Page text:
These questions confront baker-turned-painter Lucien Lessard and bon vivant Henri Toulouse-Lautrec as they seek the truth of their friend's untimely death, a quest that will lead them on a surreal odyssey through later 19th-century Paris.

You can read the first few chapters here

Wednesday, September 30, 2015

One Nation by Ben Carson

I'm continuing my quest to find out more about candidates involved in our next election. I read Ben Carson's book Gifted Hands many years ago and have been intrigued by his success, moving from a Detroit neighborhood in a family with a single mother who could not read, to one of the top neurosurgeons in the country.
I came across One Nation at our local library. As with the people who influenced America as a new country, Ben Carson uses wisdom of the bible to make decisions, but he is quick to point out that although there are divisions between those who believe in God and those who are atheists we should respect each other and try to find common ground. He wants to find a way to unify our country and to return to the U.S. Constitution as the dominant document of government rather than having a pendulum that swings dramatically to the right or to the left. He wishes that people would vote for a candidate rather than a particular party - choose someone with a clear vision.

"Unless the majority of Americans awaken from their complacency and recognize the threat to their fundamental individual liberties imposed by continued expansion of the federal government, nothing will save us from the fate of all pinnacle nations that have preceded us, those that tolerated political and moral corruption while ignoring fiscal irresponsibility."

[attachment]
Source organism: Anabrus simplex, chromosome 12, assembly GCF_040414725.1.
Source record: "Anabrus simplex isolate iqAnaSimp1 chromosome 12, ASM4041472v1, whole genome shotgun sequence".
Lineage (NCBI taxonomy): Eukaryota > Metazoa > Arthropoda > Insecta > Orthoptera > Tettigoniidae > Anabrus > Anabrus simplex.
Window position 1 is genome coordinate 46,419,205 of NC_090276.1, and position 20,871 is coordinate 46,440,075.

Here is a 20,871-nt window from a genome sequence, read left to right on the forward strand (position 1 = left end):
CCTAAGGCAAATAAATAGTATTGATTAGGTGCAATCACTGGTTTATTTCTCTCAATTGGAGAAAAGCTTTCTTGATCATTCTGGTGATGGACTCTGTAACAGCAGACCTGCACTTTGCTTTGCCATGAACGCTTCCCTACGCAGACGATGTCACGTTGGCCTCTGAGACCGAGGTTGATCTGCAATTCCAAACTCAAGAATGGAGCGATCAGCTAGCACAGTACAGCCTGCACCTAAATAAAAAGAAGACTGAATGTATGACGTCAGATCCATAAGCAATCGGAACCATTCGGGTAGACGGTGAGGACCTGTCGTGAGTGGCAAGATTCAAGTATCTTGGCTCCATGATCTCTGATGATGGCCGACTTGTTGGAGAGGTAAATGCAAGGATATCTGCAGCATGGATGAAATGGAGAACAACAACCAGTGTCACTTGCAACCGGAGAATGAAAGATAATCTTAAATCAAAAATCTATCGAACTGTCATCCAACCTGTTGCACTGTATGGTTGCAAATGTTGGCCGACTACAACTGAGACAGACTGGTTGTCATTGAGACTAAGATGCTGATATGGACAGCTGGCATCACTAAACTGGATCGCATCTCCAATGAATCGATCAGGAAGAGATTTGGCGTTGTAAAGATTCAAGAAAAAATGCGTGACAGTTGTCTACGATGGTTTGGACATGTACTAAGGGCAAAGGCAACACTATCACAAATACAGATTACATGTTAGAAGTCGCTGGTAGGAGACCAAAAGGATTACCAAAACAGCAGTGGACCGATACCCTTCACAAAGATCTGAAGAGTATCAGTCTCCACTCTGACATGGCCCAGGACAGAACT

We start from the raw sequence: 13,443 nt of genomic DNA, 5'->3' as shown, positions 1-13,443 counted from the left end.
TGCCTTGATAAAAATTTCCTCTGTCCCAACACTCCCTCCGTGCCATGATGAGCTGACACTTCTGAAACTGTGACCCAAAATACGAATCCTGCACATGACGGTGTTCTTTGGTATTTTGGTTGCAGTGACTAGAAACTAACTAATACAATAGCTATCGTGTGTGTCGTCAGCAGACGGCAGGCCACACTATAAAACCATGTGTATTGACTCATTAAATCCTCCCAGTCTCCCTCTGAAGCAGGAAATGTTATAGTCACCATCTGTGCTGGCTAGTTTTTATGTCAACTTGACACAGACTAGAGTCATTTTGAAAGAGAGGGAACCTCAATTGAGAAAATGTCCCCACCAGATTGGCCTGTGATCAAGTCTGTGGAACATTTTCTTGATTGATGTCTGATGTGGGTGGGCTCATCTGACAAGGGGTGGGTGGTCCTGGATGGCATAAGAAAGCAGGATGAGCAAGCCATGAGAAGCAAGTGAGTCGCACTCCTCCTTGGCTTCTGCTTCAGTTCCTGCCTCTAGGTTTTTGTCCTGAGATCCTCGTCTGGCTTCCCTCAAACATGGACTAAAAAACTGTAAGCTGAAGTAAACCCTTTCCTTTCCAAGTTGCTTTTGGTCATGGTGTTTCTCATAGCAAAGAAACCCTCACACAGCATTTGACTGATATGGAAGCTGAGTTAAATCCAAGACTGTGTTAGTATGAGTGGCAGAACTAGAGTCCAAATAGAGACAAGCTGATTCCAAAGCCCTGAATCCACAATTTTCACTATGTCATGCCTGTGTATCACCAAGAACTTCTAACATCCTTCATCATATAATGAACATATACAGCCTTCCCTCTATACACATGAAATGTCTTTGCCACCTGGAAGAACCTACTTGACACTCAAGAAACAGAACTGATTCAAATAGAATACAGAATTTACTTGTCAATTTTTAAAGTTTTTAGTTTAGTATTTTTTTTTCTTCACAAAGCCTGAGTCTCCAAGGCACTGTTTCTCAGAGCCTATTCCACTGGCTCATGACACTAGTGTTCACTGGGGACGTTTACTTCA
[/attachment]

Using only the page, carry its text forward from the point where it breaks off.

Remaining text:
He also encourages us to look at the picture from another person's point of view, forget political correctness and talk to people who are of different races, religions, or lifestyles.

Tuesday, September 29, 2015

Mill Girl by Sue Reid

Mill Girl by Sue Reid is part of the My Story collection of children's young reader books.

A Victorian Girl's Diary
1842 - 1843
In Spring 1842 Eliza is shocked when she is sent to work in the Manchester cotton mills - the noisy suffocating mills. The work is backbreaking and dangerous and when she sees friends' lives wrecked by poverty, sickness and unrest, Eliza realizes she must fight to escape the fate of a mill girl.

Set in Manchester, England, Mill Girl gives an account of life for children as young as 9 working in spinning mills inhaling fluff from the thread and working beneath machines where they were dangerously close to heavy machinery constantly moving. Unrest among the workers in appalling conditions prompted many to join a Chartist Movement. Cheap cotton material was in demand and with the invention of James Hargreaves' Spinning Jenny workers could spin as much as 8 people could in their homes. Other inventions brought about the Industrial Revolution.

Sunday, September 20, 2015

Night and Day Book Tour

A big thank you to Lori at Great Escapes for organizing my book tour. Stop by the blogs below and say hello.